With extreme weather on the rise, more homeowners are dealing with the threats of flooding and how to prevent damage to their residences. Traditional flood protection calls for sandbagging, but there's another less labor-intensive alternative that has proven quite effective. AquaDams are large tubes made of fabric and plastic; when filled with water, they create a barrier that keeps floodwaters at bay.
It seems like a simple idea, but when a Texas homeowner discovered them online and purchased them to protect his home in 2016, his neighbors thought he was crazy. Randy Wagner drove all the way to Louisiana to collect the AquaDam and install it at his home. It took the help of two men to fill the device, but in the end, it was worth it. When the Brazos River flooded, his home was left dry.
“I was the crazy guy. Everybody was kinda going by, laughing at me. But today, they are really impressed with this AquaDam,” he told the local news at the time.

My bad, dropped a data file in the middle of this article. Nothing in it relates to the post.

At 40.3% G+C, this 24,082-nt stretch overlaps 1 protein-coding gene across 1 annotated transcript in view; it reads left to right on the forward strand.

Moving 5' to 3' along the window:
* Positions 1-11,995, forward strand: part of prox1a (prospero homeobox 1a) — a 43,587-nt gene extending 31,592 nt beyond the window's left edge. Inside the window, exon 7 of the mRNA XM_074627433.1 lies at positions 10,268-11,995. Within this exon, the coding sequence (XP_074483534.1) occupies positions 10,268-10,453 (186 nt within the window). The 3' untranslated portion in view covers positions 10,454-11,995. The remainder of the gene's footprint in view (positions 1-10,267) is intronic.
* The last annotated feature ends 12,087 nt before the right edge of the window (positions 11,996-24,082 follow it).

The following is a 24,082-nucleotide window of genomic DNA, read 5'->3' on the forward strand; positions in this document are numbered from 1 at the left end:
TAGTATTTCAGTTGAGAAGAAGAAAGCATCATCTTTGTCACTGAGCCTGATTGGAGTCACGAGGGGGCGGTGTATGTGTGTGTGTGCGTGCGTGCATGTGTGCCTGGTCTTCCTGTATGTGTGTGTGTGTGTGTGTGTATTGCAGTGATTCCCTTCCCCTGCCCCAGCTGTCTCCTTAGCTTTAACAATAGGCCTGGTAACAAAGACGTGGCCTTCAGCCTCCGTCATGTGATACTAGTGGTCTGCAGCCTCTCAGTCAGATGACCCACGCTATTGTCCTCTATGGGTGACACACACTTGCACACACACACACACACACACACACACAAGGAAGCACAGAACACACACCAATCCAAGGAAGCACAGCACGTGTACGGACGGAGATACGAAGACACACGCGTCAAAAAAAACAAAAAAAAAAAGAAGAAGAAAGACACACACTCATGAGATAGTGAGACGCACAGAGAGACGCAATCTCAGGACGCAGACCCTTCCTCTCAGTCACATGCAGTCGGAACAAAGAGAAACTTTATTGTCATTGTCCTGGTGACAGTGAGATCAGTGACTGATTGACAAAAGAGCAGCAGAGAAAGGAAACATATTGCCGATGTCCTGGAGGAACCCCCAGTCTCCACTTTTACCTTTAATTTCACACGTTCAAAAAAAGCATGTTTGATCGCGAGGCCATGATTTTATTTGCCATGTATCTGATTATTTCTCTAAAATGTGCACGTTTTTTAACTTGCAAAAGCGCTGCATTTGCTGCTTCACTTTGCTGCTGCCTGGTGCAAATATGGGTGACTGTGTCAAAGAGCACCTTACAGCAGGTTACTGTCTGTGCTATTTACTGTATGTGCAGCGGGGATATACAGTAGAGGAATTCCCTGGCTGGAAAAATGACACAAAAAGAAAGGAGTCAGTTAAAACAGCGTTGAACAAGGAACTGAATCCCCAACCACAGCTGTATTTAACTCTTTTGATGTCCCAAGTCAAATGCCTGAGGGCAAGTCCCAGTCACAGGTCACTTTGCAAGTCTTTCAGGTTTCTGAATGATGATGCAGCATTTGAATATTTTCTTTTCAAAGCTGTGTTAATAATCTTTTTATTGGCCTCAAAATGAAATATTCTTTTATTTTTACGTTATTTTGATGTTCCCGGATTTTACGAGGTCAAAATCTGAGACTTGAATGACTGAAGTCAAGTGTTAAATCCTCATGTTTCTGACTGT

— KHOU 11 News Houston (@KHOU) June 10, 2016
Wagner spent $8,300 on the AquaDam, which he says was well worth it. “$8,300 is, to me, a small investment on a house that could have two feet of water in it and cost me $150,000 in repairs.”
The product was invented in the 1980s by David Doolaege, who came up with the initial concept by filling balloons in his bathtub. He placed two balloons inside a third, and when they were all filled, he realized that the shape prevented water seepage. After testing his theory on larger scales, AquaDam was born.
Now they are used not only by homeowners to prevent flood damage, but cities have installed them on the sides of highways to keep roads open during emergencies. Construction sites also use them to prevent environmental damage.
Thanks to Doolaege's innovation, homeowners like Wagner can keep floodwaters at bay without intensive labor.